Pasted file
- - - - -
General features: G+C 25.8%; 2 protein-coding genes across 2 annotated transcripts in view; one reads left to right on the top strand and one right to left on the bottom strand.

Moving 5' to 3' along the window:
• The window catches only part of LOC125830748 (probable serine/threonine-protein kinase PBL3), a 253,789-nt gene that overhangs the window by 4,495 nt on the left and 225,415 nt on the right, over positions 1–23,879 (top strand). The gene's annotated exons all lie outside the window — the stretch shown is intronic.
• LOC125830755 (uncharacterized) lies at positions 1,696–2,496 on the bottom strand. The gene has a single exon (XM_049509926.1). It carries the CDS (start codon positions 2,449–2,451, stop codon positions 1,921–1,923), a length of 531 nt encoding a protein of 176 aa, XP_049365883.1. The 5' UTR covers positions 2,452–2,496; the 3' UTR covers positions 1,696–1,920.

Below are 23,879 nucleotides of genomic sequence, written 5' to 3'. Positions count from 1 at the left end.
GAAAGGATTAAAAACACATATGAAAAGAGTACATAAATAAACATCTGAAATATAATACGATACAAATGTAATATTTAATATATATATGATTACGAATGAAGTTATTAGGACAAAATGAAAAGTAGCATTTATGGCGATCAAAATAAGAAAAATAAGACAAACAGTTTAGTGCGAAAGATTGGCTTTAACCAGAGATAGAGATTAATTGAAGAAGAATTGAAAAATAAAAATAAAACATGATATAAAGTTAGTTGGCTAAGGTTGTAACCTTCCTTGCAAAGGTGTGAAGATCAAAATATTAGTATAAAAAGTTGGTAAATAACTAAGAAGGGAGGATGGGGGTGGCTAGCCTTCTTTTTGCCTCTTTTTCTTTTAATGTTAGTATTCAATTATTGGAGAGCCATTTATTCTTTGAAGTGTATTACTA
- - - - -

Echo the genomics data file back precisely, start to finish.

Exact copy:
General features: G+C 25.8%; 2 protein-coding genes across 2 annotated transcripts in view; one reads left to right on the top strand and one right to left on the bottom strand.

Moving 5' to 3' along the window:
• The window catches only part of LOC125830748 (probable serine/threonine-protein kinase PBL3), a 253,789-nt gene that overhangs the window by 4,495 nt on the left and 225,415 nt on the right, over positions 1–23,879 (top strand). The gene's annotated exons all lie outside the window — the stretch shown is intronic.
• LOC125830755 (uncharacterized) lies at positions 1,696–2,496 on the bottom strand. The gene has a single exon (XM_049509926.1). It carries the CDS (start codon positions 2,449–2,451, stop codon positions 1,921–1,923), a length of 531 nt encoding a protein of 176 aa, XP_049365883.1. The 5' UTR covers positions 2,452–2,496; the 3' UTR covers positions 1,696–1,920.

Below are 23,879 nucleotides of genomic sequence, written 5' to 3'. Positions count from 1 at the left end.
GAAAGGATTAAAAACACATATGAAAAGAGTACATAAATAAACATCTGAAATATAATACGATACAAATGTAATATTTAATATATATATGATTACGAATGAAGTTATTAGGACAAAATGAAAAGTAGCATTTATGGCGATCAAAATAAGAAAAATAAGACAAACAGTTTAGTGCGAAAGATTGGCTTTAACCAGAGATAGAGATTAATTGAAGAAGAATTGAAAAATAAAAATAAAACATGATATAAAGTTAGTTGGCTAAGGTTGTAACCTTCCTTGCAAAGGTGTGAAGATCAAAATATTAGTATAAAAAGTTGGTAAATAACTAAGAAGGGAGGATGGGGGTGGCTAGCCTTCTTTTTGCCTCTTTTTCTTTTAATGTTAGTATTCAATTATTGGAGAGCCATTTATTCTTTGAAGTGTATTACTA